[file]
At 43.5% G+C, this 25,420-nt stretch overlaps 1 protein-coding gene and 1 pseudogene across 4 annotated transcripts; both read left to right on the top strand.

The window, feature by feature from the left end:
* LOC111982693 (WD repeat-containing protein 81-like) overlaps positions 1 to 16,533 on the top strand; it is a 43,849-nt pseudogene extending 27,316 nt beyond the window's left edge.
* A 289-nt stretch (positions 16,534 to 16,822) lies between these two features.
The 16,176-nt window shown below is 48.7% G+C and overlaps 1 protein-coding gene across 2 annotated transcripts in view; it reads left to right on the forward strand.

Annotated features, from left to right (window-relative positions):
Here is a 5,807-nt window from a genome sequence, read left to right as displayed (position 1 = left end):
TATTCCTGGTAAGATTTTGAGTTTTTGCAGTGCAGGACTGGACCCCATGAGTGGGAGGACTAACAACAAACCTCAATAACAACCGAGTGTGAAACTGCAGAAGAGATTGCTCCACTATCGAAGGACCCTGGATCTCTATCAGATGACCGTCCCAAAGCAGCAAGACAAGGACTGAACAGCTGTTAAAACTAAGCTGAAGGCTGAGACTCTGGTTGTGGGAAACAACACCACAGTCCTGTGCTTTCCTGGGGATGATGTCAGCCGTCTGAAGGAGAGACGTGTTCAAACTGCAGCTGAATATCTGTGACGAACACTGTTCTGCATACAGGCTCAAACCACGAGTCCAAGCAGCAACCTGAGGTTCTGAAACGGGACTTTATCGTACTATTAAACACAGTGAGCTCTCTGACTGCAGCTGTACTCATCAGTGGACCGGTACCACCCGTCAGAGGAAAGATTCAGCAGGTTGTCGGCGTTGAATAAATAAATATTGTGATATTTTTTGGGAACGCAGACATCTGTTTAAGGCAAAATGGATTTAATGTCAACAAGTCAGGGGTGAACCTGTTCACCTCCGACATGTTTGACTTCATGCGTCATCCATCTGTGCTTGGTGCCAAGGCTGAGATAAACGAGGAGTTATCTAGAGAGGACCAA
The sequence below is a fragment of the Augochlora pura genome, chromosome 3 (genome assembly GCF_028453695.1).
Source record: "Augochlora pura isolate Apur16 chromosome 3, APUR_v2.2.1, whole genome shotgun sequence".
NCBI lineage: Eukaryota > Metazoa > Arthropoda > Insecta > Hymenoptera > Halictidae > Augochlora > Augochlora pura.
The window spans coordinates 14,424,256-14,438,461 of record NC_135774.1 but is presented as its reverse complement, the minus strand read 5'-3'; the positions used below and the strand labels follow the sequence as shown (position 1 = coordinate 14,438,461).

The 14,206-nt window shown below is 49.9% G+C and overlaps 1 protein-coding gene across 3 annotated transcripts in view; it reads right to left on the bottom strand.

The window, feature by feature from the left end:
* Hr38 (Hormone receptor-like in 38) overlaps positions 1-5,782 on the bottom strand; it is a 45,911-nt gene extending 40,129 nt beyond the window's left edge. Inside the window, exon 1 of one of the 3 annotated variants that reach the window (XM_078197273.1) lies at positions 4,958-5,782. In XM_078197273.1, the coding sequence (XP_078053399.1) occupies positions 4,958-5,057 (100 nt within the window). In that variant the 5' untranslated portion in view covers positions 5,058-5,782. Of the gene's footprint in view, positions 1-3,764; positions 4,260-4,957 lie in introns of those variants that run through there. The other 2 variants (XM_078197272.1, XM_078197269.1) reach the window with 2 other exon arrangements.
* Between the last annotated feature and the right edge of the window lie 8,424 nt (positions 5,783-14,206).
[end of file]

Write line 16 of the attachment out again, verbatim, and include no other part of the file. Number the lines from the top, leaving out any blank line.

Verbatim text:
* Between the last annotated feature and the right edge of the window lie 8,424 nt (positions 5,783-14,206).